But despite product proliferations, personally satisfying sleep solutions remain an elusive target. In 2019, 48% of consumers in Euromonitor’s global survey said they’re looking for new solutions to help prevent sleep problems; 50% stress and anxiety issues.
In the U.S., HealthFocus’ 2019 Consumer Trend Survey’s analysis placed both sleeplessness and being tired in the high-potential quadrant of “unsolved afflictions” characterized as “high concern and currently affected.” (Figure 3).
Although Rx and traditional OTC solutions are clearly among the most effective sleep aids, fear of adverse side effects, chemicals, and medicinal hangovers continue to drive consumers toward more natural sleep solutions. Herbals now comprise 16% of global OTC healthcare sales, according to Euromonitor. Globally, natural sleep supplements are among the top five sleep solutions for millennials and gen Z.
Euromonitor reported global sales of “natural OTCs,” supplement, and traditional ingredient sleep aids* reached $2.97 billion in 2019 (Figure 4). The U.S. and Western Europe remain the largest markets.
In a July 2018 Consumer Reports survey, nearly one-third of adults who complained of sleep problems at least once per week self-reported they used an OTC or Rx sleep drug in the past year.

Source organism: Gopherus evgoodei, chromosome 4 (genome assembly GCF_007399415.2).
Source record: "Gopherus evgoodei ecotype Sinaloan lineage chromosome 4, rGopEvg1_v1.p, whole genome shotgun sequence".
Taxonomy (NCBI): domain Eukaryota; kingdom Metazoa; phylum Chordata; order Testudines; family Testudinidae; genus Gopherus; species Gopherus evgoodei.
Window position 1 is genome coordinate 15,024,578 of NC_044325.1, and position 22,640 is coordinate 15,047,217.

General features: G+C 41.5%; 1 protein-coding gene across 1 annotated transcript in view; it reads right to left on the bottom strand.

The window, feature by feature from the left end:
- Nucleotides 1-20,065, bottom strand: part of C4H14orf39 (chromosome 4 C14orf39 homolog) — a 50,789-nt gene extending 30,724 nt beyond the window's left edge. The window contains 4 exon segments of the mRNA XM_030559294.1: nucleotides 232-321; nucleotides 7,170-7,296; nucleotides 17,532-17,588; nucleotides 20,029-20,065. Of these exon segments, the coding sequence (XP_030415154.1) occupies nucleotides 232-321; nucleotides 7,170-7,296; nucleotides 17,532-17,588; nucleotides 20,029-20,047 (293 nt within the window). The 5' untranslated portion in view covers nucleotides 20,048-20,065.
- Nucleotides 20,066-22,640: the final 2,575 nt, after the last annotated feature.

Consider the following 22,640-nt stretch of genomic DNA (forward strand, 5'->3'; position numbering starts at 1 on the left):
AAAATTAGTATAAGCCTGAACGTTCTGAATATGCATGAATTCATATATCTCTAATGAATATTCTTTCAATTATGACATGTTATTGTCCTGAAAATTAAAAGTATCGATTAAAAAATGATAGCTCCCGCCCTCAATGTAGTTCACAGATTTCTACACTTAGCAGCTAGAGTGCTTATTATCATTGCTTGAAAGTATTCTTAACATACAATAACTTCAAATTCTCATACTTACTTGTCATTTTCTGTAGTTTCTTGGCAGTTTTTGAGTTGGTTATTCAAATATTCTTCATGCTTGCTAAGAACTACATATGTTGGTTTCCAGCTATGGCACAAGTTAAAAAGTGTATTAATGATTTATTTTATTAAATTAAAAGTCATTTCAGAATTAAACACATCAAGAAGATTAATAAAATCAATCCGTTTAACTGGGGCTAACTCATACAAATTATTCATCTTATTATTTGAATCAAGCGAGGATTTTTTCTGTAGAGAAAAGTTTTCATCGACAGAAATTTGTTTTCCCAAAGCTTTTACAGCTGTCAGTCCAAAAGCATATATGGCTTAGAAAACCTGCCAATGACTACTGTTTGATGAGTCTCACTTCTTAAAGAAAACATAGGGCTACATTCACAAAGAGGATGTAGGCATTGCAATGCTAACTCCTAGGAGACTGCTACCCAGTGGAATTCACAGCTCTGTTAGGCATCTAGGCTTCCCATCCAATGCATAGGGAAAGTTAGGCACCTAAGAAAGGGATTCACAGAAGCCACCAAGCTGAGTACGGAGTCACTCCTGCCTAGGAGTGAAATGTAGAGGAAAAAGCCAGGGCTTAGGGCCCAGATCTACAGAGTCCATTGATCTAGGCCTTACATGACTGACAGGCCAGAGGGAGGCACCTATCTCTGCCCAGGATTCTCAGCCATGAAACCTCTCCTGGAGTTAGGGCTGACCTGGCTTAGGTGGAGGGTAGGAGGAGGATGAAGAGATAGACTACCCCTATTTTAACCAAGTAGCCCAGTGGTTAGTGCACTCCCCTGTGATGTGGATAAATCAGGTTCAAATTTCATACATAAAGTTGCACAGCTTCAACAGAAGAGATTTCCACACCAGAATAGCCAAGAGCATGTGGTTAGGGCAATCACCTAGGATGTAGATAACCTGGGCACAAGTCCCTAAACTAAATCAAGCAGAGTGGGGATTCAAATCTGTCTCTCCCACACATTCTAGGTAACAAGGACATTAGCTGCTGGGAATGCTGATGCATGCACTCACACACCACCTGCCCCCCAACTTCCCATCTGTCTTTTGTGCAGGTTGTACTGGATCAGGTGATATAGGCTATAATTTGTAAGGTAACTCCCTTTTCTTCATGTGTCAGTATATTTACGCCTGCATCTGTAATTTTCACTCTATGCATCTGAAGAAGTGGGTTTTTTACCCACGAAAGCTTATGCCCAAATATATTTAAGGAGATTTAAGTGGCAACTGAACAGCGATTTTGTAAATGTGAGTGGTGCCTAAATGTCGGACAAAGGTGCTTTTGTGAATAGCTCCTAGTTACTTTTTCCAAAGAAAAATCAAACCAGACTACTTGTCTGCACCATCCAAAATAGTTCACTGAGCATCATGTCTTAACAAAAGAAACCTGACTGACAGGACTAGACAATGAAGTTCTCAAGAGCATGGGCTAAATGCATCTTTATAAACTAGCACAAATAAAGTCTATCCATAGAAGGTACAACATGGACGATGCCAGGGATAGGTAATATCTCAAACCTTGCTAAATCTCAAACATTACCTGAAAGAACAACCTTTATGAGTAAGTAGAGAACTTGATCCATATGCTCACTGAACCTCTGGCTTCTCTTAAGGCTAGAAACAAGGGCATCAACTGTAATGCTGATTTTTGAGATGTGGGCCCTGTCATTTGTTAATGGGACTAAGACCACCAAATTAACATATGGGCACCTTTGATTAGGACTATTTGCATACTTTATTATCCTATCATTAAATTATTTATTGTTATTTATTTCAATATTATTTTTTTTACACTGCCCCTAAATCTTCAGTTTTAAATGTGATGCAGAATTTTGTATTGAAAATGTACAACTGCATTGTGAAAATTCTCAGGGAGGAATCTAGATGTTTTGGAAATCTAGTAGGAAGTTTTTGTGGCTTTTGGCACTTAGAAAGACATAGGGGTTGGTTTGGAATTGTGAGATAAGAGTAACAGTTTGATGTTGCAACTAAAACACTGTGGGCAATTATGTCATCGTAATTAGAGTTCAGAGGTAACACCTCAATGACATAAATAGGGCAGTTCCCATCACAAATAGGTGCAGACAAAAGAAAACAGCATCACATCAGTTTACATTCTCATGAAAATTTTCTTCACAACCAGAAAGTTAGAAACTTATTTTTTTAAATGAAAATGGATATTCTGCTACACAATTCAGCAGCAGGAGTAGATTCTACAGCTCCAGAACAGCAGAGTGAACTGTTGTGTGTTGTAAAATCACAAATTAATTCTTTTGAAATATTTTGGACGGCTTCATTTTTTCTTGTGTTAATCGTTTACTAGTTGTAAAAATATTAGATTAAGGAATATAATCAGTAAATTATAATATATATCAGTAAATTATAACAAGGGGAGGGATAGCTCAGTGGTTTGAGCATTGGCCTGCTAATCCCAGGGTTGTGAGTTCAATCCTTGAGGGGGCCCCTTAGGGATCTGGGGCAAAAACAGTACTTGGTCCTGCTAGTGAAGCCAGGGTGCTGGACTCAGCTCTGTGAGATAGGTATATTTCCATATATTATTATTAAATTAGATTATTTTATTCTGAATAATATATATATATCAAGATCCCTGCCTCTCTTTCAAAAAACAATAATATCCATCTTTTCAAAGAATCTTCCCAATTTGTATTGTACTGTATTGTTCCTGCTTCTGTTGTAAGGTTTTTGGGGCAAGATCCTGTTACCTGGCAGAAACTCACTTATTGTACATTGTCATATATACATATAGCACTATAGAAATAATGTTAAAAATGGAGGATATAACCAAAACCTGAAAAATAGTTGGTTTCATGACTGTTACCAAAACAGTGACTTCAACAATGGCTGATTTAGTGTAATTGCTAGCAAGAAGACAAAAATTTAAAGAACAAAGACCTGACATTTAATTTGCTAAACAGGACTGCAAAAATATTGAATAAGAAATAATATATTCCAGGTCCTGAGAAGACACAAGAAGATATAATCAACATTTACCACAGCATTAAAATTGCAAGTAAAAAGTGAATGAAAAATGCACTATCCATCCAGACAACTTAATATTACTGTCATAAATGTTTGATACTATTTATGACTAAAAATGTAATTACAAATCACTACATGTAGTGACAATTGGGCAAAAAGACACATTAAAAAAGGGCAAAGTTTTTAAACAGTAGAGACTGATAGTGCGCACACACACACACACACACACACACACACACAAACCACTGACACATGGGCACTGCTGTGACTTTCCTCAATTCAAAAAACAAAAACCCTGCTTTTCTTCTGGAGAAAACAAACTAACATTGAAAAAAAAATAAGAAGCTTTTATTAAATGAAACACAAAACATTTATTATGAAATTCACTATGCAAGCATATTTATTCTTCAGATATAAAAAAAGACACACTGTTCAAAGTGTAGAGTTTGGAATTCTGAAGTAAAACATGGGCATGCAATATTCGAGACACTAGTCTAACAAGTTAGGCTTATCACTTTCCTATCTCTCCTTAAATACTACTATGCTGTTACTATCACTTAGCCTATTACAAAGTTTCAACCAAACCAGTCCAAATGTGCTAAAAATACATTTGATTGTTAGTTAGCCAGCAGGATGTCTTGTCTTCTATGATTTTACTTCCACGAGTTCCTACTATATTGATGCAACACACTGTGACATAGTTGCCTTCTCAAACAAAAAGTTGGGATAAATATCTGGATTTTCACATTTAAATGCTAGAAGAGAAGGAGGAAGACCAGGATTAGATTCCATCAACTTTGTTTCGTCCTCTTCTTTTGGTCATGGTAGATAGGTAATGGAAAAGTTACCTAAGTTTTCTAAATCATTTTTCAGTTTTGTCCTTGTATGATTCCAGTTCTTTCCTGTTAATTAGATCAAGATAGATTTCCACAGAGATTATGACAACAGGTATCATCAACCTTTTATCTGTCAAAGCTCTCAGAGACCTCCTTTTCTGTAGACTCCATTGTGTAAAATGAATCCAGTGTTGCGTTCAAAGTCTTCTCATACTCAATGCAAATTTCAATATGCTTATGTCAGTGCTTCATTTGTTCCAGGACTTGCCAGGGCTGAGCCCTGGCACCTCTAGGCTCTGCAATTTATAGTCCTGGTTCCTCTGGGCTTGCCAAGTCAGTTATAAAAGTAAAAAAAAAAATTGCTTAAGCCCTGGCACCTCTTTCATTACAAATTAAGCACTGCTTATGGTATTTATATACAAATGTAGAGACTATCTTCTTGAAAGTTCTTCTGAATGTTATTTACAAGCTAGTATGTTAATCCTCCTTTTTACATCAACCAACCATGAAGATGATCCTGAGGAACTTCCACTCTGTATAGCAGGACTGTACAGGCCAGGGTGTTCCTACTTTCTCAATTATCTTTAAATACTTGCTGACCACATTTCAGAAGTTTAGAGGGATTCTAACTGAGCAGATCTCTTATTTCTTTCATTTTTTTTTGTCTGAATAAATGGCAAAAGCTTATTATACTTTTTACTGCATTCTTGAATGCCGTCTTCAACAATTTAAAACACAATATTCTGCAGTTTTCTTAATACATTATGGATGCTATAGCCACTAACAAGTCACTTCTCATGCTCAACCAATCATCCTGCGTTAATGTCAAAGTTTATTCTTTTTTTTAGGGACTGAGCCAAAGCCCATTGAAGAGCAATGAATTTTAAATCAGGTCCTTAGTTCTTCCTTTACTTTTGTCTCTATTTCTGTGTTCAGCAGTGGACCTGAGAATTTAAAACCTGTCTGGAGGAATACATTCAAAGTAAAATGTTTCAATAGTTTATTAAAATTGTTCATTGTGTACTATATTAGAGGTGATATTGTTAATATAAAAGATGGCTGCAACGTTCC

The number of U.S. supplement users who use a sleep supplement jumped from 11% in 2018—the average yearly use since 2015—to 19% in 2019, according to CRN’s Consumer Survey on Dietary Supplements. Among those aged 18-34, usage rose from 12% in 2018 to 19% in 2019; from 12% to 17% for those 35-54; and 12% to 17% for those aged 55 and older.
SPINS reported that cross-channel sales of sleep/mood supplements grew 16% for the year ended Oct. 6, 2019. Sales of the sleep aid tablet category jumped 16.8% to $730 million in mass channels, according to IRI for the year ended Aug. 11, 2019.
Natural sleep supplements now account for six out of the top 10 U.S. best-selling sleep aid brands. Private label led the list (up 14% in dollar sales); followed by Natrol (up 15%), Nature’s Bounty (up 9%), Nature Made (up 26%), ZzzQuil OTC (up 0.2%), Unisom Sleep gels (up 4%), Unisom Sleep tabs (up 6%), Sundown Naturals (up 5%), ZzzQuil Pure supplement was introduced but too early for meaningful sales data, and Olly supplements (up 37%), per IRI.